Embattled Wisconsin Supreme Court Justice David Prosser is in the spotlight once again, this time for a conflict-of-interest in a pending case involving Koch-funded Tea Party groups.
The case, Wisconsin Prosperity Network v. Myse, involves a challenge by Koch-funded Americans for Prosperity to proposed campaign disclosure rules passed in the wake of the U.S. Supreme Court's Citizens United decision (and subsequently enjoined by the Wisconsin Supreme Court). Attorney Jim Troupis is arguing against the transparency requirements on behalf of Americans for Prosperity and the other Tea Party-affiliated groups. Troupis Law Office was also paid $75,000 by Justice Prosser to represent his campaign during last spring's contentious supreme court election recount.
Prosser's Refusal to Recuse?
Justice Prosser issued a letter to the parties in the Wisconsin Prosperity Network case last week, stating "I believe I can be completely impartial," but asking that "the parties and their attorneys confer to determine whether I should participate in the case if it is argued in the near future." Prosser's campaign manager told reporters the Justice would stay on the case.
Adam Skaggs, an attorney at the Brennan Center for Justice (which filed an amicus brief in the case), told the Capital Times Prosser's letter "is a begrudging acknowledgement that there's been a lot of criticism, and it's an attempt to stay on the case in spite of the obvious ethical rules that require him to step aside."
Judicial ethics experts interviewed by the Milwaukee Journal-Sentinel agreed. "The fact that the judge has had this kind of extremely close relationship with this lawyer [Troupis] -- a relationship built on dependency and trust -- in the recent past is something that might well cause a reasonable person to question the judge's ability to be impartial," said Professor Monroe Freedman at New York's Hofstra Law School. Troupis having worked to help keep Prosser on the bench makes the case even more problematic, according to New York University School of Law professor Stephen Gillers and Indiana University-Bloomington Maurer Law School professor Charles Geyh.
One More Controversy
This is the latest in a long string of controversies surrounding Justice Prosser. His reelection campaign turned into a referendum on Wisconsin Governor Scott Walker's collective bargaining bill, elevating what would typically be a mundane win for the incumbent into a national news story. In the runup to election day, it was revealed that Prosser had called Chief Justice Shirley Abrahamson a "bitch" and threatened to "destroy" her. On election night, challenger JoAnne Kloppenburg was initially declared the winner, only to have results shift after a Republican County Clerk announced the discovery of thousands of unreported votes, prompting Kloppenburg to call for a recount.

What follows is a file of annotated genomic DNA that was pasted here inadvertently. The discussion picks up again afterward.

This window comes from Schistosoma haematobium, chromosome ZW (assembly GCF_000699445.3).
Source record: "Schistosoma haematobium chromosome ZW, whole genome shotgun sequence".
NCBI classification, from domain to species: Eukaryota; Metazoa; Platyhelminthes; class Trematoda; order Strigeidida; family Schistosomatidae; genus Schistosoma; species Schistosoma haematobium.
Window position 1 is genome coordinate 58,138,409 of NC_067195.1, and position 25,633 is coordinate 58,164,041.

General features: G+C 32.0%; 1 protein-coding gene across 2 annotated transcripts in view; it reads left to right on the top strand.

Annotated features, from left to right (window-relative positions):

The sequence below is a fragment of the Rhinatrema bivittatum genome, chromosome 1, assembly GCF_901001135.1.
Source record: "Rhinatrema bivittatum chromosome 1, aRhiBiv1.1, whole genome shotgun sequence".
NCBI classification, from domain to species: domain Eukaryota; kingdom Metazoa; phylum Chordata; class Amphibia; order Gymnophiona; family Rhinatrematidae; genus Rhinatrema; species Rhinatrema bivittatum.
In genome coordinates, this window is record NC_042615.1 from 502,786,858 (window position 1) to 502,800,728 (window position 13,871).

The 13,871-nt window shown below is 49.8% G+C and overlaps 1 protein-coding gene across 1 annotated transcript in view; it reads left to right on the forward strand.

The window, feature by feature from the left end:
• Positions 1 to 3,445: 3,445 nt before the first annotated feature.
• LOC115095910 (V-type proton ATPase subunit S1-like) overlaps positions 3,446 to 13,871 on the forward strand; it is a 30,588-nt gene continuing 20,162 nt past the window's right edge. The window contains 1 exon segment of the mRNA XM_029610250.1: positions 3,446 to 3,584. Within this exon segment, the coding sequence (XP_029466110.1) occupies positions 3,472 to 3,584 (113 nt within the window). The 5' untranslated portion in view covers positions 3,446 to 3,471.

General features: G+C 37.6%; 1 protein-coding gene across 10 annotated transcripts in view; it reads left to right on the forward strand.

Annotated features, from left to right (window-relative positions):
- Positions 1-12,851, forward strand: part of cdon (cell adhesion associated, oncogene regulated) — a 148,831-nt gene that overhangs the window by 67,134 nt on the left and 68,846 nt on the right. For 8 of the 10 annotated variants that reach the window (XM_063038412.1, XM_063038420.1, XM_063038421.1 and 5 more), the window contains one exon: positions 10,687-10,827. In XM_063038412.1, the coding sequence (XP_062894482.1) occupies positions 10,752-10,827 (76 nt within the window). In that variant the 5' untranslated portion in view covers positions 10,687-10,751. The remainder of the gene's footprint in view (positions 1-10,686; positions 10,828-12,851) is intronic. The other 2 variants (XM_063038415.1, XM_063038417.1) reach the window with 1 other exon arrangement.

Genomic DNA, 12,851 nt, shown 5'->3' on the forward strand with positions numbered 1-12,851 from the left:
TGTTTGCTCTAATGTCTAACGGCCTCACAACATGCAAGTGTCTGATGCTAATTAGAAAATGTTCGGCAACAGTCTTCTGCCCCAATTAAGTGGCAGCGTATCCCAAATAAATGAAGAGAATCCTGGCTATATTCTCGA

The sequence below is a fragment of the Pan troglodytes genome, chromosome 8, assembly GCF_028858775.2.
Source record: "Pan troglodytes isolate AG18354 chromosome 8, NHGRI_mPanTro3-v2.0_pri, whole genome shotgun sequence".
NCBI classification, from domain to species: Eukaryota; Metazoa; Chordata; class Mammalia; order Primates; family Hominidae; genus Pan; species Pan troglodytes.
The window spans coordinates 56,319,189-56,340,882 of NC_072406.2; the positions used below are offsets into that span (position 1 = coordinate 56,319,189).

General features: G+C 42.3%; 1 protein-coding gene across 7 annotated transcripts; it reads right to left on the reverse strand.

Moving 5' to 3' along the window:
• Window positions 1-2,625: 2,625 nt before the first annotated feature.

Not long after the recount came out in Prosser's favor, he and the Wisconsin Supreme Court's conservative majority issued a decision upholding Governor Walker's collective bargaining law, despite the court not having a complete factual record and not holding any hearings. The rushed decision was apparently in response to threats from legislative Republicans, and Prosser's concurrence was critiqued as lacking a factual basis.
The day before, as the Justices debated whether to issue a rushed judgment or allow for full hearings, Prosser grabbed fellow Justice Ann Walsh Bradley by the neck in the heat of the debate. Women's groups called for Prosser to step down while investigations unfolded but he refused.
Conflict-of-Interest with Right-Wing Counsel
The latest controversy is made no easier by the fact that the attorney, Jim Troupis, is known as the go-to attorney for the Wisconsin right-wing. He advised Senate Majority Leader Scott Fitzgerald and other Republicans when they issued arrest warrants for Senate Democrats who left the state to delay a vote on Governor Walker's collective bargaining bill -- Troupis said the Democrats caused a "constitutional crisis" he compared to 9-11 -- and represented Club for Growth in a civil case many considered frivolous against the fleeing Senate Democrats. He also represented legislative Republicans in their redistricting efforts, and sits on the Board of Directors of the right-wing, Koch-connected think tank MacIver Institute, and more.
If Prosser recuses himself and the court splits 3-3, the campaign transparency regulations would likely remain in place. The Wisconsin Prosperity Network v. Myse case is scheduled for oral arguments on Tuesday, September 6.
The Center for Media and Democracy also submitted an amicus brief in the Wisconsin Prosperity Network v. Myse case.